PORT OF SPAIN mayor Joel Martinez, along with the city corporation's chief building inspector Deoraj Ramtahal, paid a site visit to PowerGen's cooling water system, a component of the city's decommissioned power station, on Wednesday.
They were joined by PowerGen project manager Patricia Chin Cheong and representatives of the Ministry of Works and Transport.
The stakeholders, including the corporation and the Ministry of Works, held discussions last year in light of the decommissioning of the power plant, at the corner of Wrightson Road and Colville Street.
Chin Cheong led a walk-through, sharing the history and function of a cooling water pump house, a major component of a power station.
The corporation issued a media release the following day, saying, "With the aid of a map the attendees were also able to visually navigate the exact channel of the intake and outfall of water and fuel oil from the Port of Spain Power Station."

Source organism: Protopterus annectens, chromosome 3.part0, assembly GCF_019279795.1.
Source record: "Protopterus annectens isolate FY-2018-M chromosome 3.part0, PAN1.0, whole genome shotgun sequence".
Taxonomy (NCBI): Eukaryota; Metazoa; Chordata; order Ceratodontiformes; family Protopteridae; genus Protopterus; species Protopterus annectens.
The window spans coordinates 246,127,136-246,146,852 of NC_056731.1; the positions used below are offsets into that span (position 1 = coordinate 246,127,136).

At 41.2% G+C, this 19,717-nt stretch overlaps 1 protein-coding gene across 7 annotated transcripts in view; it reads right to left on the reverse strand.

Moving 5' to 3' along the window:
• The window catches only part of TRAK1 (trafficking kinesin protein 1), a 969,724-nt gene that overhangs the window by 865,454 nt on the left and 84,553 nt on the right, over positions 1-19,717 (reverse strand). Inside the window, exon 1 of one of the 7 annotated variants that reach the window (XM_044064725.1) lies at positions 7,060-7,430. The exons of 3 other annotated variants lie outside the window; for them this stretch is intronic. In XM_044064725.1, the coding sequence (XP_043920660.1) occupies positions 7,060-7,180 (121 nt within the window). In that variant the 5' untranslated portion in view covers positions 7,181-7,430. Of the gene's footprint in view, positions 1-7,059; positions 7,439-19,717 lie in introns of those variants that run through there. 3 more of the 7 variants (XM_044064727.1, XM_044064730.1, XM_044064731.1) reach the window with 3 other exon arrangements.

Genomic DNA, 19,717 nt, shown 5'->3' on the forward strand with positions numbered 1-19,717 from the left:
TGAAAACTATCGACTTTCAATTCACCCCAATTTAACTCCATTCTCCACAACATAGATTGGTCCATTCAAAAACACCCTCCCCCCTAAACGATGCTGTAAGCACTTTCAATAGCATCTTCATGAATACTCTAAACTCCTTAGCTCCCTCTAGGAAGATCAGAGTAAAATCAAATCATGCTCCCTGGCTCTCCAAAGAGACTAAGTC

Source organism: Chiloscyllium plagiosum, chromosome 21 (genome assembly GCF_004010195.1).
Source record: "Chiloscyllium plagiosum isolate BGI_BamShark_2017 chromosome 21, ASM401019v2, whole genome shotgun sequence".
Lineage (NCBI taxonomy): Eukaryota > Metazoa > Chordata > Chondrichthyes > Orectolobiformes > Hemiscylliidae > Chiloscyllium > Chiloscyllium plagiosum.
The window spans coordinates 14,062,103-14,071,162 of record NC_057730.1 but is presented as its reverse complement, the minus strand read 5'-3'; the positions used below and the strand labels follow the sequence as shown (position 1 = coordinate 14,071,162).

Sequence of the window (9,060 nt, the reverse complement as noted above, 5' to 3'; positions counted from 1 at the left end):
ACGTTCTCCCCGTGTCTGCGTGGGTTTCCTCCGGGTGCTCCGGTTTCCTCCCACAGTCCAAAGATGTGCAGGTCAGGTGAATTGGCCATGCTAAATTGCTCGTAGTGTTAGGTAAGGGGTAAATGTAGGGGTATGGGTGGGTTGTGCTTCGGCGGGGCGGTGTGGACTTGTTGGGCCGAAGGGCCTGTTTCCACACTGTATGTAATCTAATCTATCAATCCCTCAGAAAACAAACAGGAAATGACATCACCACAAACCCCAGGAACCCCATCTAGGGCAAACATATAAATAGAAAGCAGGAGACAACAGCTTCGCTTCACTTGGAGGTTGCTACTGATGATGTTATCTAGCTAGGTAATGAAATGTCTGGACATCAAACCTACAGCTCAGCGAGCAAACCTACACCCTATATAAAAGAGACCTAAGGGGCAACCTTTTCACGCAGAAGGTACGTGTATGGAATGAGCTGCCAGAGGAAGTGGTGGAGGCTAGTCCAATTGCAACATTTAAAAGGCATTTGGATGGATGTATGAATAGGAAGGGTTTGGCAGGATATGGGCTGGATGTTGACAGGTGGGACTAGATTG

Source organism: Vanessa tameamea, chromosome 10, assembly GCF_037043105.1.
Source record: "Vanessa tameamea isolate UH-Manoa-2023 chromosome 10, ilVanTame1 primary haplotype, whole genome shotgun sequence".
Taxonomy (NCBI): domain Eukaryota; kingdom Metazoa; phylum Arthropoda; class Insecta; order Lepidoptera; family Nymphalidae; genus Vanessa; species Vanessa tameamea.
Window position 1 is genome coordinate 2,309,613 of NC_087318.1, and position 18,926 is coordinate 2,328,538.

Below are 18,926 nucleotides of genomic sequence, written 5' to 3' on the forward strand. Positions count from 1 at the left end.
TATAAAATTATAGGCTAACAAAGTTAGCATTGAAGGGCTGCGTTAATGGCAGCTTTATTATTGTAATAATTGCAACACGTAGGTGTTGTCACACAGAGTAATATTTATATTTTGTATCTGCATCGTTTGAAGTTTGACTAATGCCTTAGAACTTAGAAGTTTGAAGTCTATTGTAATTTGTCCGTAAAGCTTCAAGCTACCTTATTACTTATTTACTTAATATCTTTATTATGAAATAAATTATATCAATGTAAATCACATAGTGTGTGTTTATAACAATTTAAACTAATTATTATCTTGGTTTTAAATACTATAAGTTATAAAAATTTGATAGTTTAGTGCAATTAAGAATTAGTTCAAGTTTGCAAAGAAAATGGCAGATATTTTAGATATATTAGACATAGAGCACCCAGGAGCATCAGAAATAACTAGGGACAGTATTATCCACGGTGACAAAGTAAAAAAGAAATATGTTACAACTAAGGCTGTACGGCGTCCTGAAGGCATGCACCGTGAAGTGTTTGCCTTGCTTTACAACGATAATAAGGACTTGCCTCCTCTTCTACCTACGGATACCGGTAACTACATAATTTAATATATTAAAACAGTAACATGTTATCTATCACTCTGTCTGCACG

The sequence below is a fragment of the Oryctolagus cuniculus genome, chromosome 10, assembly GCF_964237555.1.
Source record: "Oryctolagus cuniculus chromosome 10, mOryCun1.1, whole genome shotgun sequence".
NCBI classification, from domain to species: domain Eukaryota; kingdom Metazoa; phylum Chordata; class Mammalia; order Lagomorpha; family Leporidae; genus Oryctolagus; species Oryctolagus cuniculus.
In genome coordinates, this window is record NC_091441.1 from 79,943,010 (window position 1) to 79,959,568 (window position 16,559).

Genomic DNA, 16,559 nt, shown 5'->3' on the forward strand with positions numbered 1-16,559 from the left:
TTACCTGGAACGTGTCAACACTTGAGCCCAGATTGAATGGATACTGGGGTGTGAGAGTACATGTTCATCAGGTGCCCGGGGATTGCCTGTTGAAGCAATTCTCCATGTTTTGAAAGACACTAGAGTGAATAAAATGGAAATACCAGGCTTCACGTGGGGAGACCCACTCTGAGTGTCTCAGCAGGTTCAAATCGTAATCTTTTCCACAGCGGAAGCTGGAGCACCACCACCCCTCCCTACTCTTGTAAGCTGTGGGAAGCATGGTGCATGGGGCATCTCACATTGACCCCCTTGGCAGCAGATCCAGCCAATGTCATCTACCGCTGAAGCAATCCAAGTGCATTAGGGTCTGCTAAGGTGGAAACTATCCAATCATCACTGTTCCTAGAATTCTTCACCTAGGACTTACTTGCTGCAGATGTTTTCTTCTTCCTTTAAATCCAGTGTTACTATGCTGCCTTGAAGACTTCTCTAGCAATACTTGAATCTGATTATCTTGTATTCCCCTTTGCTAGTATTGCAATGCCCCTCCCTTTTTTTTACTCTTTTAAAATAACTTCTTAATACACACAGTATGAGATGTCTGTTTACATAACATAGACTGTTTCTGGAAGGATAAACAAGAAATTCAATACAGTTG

Components of the power station that they considered were the seawater intake, intake channel, the cooling water pump house, the culvert between the cooling water pump house and the power station, and the cooling water outfall channel.
It said a number of factors arose at Wednesday's visit with respect to sealing off the outfall and redirecting the intake channel, "so much so, with the recent plans for the revitalisation of Port of Spain this now plays a major role in the redevelopment of PowerGen."
The release said further consultations are scheduled with relevant stakeholders about PowerGen’s cooling water system.